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  32. The Canons of Dort refer to “common grace” as the “light of nature” – a phrase that shows up in the WCF as well (I take this to be “general revelation”). This would seem to be consistent with the idea of providence. But as Jeff notes, providence can be good or bad. The Lisbon earthquake was an act of providence, but I don’t think it makes sense to refer to it as “common grace” or the “light of nature”. Rather it seems that common grace and general revelation are subsets of providence. As part of God’s providence, he allows us to understand how creation works (science, history, etc…) whether one acknowledges him or not. Also, as part of God’s providence, he allows humans to construct institutions and gives them characteristics like empathy, a sense of fairness, etc… that allows them to thrive in this world whether one acknowledges him or not. These benefits are a form of grace, but they are not the grace that saves one from the penalty of their sins.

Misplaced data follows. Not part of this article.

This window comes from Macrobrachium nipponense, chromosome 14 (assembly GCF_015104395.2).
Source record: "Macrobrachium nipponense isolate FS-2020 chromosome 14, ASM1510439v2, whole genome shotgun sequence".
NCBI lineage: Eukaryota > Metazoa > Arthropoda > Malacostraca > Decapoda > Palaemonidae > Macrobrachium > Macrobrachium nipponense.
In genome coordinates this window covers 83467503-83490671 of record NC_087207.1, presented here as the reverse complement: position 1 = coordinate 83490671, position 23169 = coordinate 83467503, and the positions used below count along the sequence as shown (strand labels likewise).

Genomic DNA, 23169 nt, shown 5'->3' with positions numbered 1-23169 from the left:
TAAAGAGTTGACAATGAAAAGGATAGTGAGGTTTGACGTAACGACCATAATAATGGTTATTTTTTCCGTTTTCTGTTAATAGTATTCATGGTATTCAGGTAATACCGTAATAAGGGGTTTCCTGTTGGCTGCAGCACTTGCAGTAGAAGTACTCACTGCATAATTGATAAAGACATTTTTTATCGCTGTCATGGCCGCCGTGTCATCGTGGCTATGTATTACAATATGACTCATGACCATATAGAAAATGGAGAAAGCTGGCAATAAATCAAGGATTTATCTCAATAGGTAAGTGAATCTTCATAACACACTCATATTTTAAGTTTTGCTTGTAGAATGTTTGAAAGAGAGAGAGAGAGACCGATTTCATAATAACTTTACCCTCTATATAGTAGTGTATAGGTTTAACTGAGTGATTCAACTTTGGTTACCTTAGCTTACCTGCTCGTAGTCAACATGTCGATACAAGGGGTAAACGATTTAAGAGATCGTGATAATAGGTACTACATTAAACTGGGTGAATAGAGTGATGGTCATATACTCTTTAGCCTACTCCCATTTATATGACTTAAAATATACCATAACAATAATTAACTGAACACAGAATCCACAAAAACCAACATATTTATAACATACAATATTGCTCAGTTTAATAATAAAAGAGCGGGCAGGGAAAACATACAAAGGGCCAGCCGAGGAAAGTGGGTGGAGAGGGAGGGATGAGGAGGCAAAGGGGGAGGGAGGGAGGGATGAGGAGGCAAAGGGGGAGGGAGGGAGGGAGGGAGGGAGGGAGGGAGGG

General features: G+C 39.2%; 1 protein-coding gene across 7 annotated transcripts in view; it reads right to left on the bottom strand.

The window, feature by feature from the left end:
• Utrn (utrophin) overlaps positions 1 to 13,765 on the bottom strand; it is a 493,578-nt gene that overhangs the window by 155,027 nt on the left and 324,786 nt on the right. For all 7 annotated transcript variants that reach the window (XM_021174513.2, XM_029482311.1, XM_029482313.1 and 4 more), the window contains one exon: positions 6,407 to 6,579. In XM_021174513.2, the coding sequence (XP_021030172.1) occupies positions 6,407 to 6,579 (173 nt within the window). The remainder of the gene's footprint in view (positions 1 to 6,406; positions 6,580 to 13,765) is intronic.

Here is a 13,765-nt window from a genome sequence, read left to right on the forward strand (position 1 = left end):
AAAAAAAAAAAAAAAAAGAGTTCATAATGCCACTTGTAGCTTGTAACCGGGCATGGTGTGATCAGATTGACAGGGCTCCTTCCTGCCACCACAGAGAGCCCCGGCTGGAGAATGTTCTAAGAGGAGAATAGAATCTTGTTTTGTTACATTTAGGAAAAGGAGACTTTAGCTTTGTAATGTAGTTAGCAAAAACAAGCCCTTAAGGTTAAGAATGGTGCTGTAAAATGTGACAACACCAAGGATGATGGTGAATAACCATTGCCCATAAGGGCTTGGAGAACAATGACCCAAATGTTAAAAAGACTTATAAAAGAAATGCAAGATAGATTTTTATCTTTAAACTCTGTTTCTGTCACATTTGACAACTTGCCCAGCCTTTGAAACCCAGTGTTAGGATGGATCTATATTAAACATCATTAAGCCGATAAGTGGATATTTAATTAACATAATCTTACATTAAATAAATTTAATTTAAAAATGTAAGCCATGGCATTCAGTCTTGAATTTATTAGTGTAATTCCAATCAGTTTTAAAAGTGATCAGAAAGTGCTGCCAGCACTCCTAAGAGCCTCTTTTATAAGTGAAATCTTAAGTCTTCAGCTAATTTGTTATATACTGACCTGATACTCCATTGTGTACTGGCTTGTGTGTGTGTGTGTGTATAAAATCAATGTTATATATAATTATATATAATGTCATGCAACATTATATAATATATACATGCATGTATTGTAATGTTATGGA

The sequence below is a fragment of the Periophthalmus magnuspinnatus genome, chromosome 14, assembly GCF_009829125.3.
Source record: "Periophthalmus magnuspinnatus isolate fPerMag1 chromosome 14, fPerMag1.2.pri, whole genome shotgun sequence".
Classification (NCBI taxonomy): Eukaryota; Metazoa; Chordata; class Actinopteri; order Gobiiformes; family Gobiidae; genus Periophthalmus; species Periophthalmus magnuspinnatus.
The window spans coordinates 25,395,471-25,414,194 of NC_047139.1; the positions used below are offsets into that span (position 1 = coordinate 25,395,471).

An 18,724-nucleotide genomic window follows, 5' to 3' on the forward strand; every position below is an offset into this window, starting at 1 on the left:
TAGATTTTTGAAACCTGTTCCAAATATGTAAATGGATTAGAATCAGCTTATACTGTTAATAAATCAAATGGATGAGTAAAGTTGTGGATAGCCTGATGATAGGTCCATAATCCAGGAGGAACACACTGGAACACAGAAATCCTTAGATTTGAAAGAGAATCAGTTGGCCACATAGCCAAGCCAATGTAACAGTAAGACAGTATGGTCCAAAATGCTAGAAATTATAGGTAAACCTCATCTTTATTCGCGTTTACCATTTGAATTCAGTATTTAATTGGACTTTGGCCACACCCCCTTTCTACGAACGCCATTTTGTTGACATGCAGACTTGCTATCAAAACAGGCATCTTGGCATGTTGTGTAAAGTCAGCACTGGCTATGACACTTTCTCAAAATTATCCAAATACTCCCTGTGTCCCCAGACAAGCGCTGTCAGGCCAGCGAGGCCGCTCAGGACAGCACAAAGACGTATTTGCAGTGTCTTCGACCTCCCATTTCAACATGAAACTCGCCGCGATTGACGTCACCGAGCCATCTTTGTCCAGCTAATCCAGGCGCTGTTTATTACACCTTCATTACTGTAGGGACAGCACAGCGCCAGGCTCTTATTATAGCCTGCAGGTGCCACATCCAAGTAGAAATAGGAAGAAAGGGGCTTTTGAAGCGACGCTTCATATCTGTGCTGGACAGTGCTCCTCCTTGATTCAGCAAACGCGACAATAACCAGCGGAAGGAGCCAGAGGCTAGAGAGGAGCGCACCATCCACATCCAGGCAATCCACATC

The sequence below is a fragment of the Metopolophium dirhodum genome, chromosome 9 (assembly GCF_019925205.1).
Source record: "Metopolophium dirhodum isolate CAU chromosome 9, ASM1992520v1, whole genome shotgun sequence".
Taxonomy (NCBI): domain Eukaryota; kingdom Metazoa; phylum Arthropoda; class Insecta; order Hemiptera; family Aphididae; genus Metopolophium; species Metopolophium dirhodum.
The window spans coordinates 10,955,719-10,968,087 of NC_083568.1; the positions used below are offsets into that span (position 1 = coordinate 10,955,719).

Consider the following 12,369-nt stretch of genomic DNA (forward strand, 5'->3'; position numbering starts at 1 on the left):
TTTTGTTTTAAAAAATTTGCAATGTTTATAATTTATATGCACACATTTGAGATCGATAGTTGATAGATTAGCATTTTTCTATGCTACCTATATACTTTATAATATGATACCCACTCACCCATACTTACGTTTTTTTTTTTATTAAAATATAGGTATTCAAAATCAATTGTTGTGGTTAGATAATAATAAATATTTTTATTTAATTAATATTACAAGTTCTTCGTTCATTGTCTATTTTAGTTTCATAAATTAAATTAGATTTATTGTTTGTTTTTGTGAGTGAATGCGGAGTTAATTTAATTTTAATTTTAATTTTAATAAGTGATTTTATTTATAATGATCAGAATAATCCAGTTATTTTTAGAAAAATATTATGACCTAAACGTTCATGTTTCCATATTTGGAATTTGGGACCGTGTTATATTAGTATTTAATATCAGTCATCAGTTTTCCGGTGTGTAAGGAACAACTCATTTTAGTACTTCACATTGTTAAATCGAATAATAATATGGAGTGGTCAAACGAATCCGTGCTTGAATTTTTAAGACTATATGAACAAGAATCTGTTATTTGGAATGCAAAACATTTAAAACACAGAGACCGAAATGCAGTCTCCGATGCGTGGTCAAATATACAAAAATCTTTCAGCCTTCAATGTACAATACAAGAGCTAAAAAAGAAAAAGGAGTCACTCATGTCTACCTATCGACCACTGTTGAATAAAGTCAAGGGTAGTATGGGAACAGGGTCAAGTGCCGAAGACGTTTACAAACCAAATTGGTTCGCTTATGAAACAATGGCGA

Does Berkhof have something else in mind in talking about common grace? Is the problem that the concept of common grace leads believers who should know better to sacrilize the common and thus dilute the holiness of the special? I do agree making everything holy (like the guy who justifies spending Sunday afternoon at the links because he worships God by playing golf) we profane things that really are. I’m not so sure that the concept of common grace does this, but perhaps I’m missing something.

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  33. “zrim, well, since my wife views real estate the way men view porn dot dot dot.”
    Your’s too? It’s a good thing HGTV isn’t pay per view!

    Like

  34. cw l’unificateur says:Good grief. Ali. How is a sentient being to respond to this? “again and still, sheesh, or should I say woe.”

    morning cw. looked up in the bible ‘woe’ for you this am (you’re probably too busy) ; used ~100 times; the theme of woe warnings generally: defiant sinfulness

    here’s a sampling for us all: Woe to those who:
    -drag iniquity with the cords of falsehood and sin as if with cart ropes;
    -call evil good, and good evil
    -are wise in their own eyes and clever in their own sight
    -enact evil statutes
    -deeply hide their plans from the Lord
    -execute a plan, but not the Lord’s
    -quarrel with their Maker
    -are shepherds and prophets who (lots of things)
    -those who scheme iniquity
    -through whom the stumbling block comes
    -by whom the Son of Man is betrayed